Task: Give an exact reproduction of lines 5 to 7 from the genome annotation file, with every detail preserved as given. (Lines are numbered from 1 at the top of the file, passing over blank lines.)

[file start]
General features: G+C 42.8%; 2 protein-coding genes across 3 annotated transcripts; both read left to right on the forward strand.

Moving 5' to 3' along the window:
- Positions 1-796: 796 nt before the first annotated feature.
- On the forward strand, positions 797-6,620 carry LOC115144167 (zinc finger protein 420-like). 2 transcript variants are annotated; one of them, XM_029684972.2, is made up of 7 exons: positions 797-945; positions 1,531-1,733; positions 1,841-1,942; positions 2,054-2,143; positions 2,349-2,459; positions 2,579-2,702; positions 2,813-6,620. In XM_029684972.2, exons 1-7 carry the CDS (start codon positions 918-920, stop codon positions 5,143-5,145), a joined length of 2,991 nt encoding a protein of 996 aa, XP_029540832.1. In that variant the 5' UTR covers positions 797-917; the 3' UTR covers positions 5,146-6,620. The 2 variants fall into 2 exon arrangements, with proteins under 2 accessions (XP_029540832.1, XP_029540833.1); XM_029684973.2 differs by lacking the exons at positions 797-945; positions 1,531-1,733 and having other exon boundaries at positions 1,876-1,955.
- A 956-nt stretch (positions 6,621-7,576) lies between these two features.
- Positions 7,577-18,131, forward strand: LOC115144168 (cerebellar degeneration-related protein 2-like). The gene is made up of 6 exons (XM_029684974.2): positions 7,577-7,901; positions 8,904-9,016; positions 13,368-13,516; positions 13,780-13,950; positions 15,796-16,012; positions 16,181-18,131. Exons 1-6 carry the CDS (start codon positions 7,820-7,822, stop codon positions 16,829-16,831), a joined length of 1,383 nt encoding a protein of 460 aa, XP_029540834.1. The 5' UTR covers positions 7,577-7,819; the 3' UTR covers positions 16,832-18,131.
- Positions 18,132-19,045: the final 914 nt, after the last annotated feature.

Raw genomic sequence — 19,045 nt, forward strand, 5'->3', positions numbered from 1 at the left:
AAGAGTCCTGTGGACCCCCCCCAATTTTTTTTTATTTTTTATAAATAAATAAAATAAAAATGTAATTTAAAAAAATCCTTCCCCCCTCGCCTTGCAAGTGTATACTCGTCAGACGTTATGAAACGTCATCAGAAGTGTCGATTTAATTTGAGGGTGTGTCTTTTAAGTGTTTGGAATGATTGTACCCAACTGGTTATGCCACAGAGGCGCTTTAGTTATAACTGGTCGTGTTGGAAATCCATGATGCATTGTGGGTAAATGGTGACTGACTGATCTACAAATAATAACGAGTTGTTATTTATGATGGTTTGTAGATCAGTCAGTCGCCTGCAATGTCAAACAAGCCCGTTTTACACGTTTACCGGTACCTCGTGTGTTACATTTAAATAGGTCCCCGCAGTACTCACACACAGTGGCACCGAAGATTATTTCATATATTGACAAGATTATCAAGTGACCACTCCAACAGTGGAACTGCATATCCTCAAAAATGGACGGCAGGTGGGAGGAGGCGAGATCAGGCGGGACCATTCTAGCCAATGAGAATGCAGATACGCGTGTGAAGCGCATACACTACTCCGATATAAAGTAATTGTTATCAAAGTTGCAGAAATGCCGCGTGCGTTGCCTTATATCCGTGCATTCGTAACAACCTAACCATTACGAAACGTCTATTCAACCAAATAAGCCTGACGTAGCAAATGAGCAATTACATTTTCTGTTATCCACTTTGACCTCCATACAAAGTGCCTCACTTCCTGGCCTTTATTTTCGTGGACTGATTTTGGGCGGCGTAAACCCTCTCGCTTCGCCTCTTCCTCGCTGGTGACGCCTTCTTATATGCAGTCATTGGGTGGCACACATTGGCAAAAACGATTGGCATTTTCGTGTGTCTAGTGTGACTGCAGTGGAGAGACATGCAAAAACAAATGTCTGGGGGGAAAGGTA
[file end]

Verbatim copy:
- A 956-nt stretch (positions 6,621-7,576) lies between these two features.
- Positions 7,577-18,131, forward strand: LOC115144168 (cerebellar degeneration-related protein 2-like). The gene is made up of 6 exons (XM_029684974.2): positions 7,577-7,901; positions 8,904-9,016; positions 13,368-13,516; positions 13,780-13,950; positions 15,796-16,012; positions 16,181-18,131. Exons 1-6 carry the CDS (start codon positions 7,820-7,822, stop codon positions 16,829-16,831), a joined length of 1,383 nt encoding a protein of 460 aa, XP_029540834.1. The 5' UTR covers positions 7,577-7,819; the 3' UTR covers positions 16,832-18,131.
- Positions 18,132-19,045: the final 914 nt, after the last annotated feature.